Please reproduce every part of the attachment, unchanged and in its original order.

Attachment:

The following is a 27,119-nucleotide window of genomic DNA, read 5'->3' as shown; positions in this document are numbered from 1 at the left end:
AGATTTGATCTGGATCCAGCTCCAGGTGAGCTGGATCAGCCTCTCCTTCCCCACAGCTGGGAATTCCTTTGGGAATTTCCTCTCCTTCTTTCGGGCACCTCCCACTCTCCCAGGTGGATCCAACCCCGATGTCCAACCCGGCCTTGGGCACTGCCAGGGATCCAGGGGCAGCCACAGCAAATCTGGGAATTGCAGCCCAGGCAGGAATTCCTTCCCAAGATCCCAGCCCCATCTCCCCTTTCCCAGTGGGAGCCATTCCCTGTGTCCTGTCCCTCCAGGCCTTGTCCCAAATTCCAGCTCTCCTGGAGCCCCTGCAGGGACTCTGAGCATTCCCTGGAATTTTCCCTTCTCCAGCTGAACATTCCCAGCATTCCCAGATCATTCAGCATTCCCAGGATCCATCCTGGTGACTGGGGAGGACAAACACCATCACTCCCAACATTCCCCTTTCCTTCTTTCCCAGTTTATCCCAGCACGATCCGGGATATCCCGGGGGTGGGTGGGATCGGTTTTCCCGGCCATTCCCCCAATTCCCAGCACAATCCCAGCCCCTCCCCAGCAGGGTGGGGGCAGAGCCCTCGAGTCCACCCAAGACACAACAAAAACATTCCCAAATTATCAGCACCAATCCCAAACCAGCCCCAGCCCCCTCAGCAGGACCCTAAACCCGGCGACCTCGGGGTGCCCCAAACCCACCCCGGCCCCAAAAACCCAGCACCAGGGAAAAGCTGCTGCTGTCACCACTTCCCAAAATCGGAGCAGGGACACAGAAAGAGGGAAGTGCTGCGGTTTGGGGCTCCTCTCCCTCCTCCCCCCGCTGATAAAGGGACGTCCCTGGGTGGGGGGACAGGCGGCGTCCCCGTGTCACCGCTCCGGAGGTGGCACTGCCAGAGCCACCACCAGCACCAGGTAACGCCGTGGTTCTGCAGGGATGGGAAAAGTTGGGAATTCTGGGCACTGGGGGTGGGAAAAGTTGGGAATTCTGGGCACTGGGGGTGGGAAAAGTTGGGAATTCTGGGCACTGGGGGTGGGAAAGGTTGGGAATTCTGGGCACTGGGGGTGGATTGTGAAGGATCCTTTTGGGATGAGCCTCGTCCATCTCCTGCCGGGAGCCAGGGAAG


The following is a 27,119-nucleotide window of genomic DNA, read 5'->3' as shown; positions in this document are numbered from 1 at the left end:
AGATTTGATCTGGATCCAGCTCCAGGTGAGCTGGATCAGCCTCTCCTTCCCCACAGCTGGGAATTCCTTTGGGAATTTCCTCTCCTTCTTTCGGGCACCTCCCACTCTCCCAGGTGGATCCAACCCCGATGTCCAACCCGGCCTTGGGCACTGCCAGGGATCCAGGGGCAGCCACAGCAAATCTGGGAATTGCAGCCCAGGCAGGAATTCCTTCCCAAGATCCCAGCCCCATCTCCCCTTTCCCAGTGGGAGCCATTCCCTGTGTCCTGTCCCTCCAGGCCTTGTCCCAAATTCCAGCTCTCCTGGAGCCCCTGCAGGGACTCTGAGCATTCCCTGGAATTTTCCCTTCTCCAGCTGAACATTCCCAGCATTCCCAGATCATTCAGCATTCCCAGGATCCATCCTGGTGACTGGGGAGGACAAACACCATCACTCCCAACATTCCCCTTTCCTTCTTTCCCAGTTTATCCCAGCACGATCCGGGATATCCCGGGGGTGGGTGGGATCGGTTTTCCCGGCCATTCCCCCAATTCCCAGCACAATCCCAGCCCCTCCCCAGCAGGGTGGGGGCAGAGCCCTCGAGTCCACCCAAGACACAACAAAAACATTCCCAAATTATCAGCACCAATCCCAAACCAGCCCCAGCCCCCTCAGCAGGACCCTAAACCCGGCGACCTCGGGGTGCCCCAAACCCACCCCGGCCCCAAAAACCCAGCACCAGGGAAAAGCTGCTGCTGTCACCACTTCCCAAAATCGGAGCAGGGACACAGAAAGAGGGAAGTGCTGCGGTTTGGGGCTCCTCTCCCTCCTCCCCCCGCTGATAAAGGGACGTCCCTGGGTGGGGGGACAGGCGGCGTCCCCGTGTCACCGCTCCGGAGGTGGCACTGCCAGAGCCACCACCAGCACCAGGTAACGCCGTGGTTCTGCAGGGATGGGAAAAGTTGGGAATTCTGGGCACTGGGGGTGGGAAAAGTTGGGAATTCTGGGCACTGGGGGTGGGAAAAGTTGGGAATTCTGGGCACTGGGGGTGGGAAAGGTTGGGAATTCTGGGCACTGGGGGTGGATTGTGAAGGATCCTTTTGGGATGAGCCTCGTCCATCTCCTGCCGGGAGCCAGGGAAG